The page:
“Don’t be afraid to get really strange,” my dad told me several summers ago, while helping edit my first novel. “You can always scale back later.”
As always, I took his advice to heart. For, as a writer and creative writing professor, Dad’s editorial input was invaluable.
These would be his last words of advice to me about writing.
Dad, along with our actress mom, raised my sister and me in sleepy Midwestern towns, enlivened with magical bedtime books, such as Thomas Williams’s obscure fantasy Tsuaga’s Children, and Dad’s own invented stories of white-eyed aliens and enchanted ice cream mountains.
“Angel Dust” is the first story I wrote after losing him.
Though I couldn’t run it past him, I could incorporate his love of magic realism; this notion of something surreal lurking behind the scenes, just beyond the edges of humdrum reality.
“Nothing is boring years later,” states one of his letters to me when I lived in London in my twenties. “Daily details transmogrify to haunting.”
Funny, the daily details from childhood that come back to haunt. A grouchy sunbathing babysitter. A burly, frolicsome one-night houseguest. The feathery caress of a mother’s fingertips. A sister’s raggedy security blanket. A father leaping from a roof, open armed, into a mountainous snowdrift.
One day shortly after moving to London, I ducked into a red phone booth in Green Park, strung out from an epic bout of nightclubbing. “Maybe you should try a different scene,” suggested my dad over the phone. “Try writing groups or go to some readings. Write about your new life.”
It wasn’t until years later that I’d take his advice. When the heady thrills of London had morphed into the more civilized pleasures of Midwest American domesticity. Over eight years, he and Mom helped edit my novel set in 1990s London.
I was chipping away at a second book, a YA magical adventure story, when our family was slammed by his sudden terminal diagnosis.
Unfathomable, trying to find magic in the abyss of grief.
And yet, there are glimmers.
About six months after his death, I spent the better part of a day desperately searching my house for If You Give a Moose a Muffin, a book he’d inscribed with a sweet message and silly cartoons to my older daughter when she was a toddler. For hours, I scoured closets and beneath beds and sofas, growing more and more maddened by the baffling disappearance of this keepsake.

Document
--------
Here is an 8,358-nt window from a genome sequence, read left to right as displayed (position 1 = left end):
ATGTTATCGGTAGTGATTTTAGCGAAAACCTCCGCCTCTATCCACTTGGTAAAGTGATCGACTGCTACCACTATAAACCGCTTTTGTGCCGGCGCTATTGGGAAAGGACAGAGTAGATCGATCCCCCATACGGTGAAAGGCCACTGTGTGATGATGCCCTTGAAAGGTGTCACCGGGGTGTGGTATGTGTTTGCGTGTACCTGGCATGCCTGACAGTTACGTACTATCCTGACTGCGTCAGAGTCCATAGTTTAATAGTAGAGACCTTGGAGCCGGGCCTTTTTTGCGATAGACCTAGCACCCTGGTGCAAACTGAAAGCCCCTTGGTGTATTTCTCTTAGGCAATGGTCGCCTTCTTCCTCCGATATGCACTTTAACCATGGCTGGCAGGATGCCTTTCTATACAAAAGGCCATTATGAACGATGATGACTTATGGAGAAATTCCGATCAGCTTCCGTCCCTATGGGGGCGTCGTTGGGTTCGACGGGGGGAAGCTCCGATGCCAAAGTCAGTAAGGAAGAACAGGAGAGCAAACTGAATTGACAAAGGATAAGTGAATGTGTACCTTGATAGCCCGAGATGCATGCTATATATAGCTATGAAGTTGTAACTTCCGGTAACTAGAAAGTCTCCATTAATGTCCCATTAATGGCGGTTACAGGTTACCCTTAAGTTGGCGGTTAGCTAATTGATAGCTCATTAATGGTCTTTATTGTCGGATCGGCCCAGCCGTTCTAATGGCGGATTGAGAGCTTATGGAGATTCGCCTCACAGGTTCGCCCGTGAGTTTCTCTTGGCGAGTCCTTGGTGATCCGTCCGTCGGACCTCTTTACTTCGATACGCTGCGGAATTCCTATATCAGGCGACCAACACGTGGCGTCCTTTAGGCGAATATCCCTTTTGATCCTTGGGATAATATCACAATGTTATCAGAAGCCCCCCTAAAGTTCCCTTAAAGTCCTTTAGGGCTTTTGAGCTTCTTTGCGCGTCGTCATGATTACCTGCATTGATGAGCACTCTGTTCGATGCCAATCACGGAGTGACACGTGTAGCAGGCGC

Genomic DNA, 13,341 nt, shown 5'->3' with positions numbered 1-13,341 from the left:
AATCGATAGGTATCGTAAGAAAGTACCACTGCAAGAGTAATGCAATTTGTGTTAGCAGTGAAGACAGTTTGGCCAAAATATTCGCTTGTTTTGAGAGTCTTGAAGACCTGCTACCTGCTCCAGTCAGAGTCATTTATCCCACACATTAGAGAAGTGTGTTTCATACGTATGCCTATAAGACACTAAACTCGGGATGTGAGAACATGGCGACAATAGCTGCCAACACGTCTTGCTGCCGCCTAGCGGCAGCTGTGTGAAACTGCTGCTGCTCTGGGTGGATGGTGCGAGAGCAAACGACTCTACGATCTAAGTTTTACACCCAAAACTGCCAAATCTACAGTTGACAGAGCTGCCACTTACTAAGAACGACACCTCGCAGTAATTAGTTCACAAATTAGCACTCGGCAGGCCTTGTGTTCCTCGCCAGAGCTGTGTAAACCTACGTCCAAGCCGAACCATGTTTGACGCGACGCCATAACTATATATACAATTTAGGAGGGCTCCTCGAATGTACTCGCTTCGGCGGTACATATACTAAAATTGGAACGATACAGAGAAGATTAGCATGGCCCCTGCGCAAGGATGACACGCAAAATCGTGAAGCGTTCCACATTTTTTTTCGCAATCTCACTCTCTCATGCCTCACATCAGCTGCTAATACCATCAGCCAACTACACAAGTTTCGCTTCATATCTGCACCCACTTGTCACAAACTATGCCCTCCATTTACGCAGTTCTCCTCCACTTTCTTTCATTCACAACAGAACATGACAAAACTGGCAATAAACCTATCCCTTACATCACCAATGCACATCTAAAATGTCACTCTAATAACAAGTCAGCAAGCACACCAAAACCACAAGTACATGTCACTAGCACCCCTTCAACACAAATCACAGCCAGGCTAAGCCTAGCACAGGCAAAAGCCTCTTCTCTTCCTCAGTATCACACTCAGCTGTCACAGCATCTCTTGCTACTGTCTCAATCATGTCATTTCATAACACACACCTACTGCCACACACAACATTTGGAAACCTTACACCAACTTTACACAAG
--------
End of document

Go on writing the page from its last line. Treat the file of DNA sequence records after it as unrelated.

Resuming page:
Finally, I gave up and tried to push it from my mind. I wouldn’t even mention it to the girls, I decided, as I didn’t want to sadden them.
As I was putting my younger daughter to bed that night, she hovered on the shallow-breathed cusp of sleep, when she gave a start. “I’m so mad at myself!” she announced.
“I wish I hadn’t given that book to Ms. Hillocks!”
I paused, heart in my throat. “Which book, honey?”
“If You Give a Moose a Muffin.”
Unbeknownst to me, she’d nabbed the book from her sister’s bookshelf, slipped it into her backpack, and given it to her first grade teacher last year as a Christmas gift. At first I was elated—mystery solved. But then I plunged back into despair. For this was about eighteen months ago, and Ms. Hillocks had since left the school. Surely the book was long gone.
First thing the next morning, I e-mailed the current teacher of that first grade classroom, explaining the situation, begging her to search her classroom, just in case.
The reply came within minutes: “Good news. I found the book.”
Illustration by Justin Perkins. Justin Perkins graduated from College for Creative Studies. A freelance illustrator and designer, he teaches art in Detriot. Justin’s first illustration for the North American Review appeared in issue 298.4.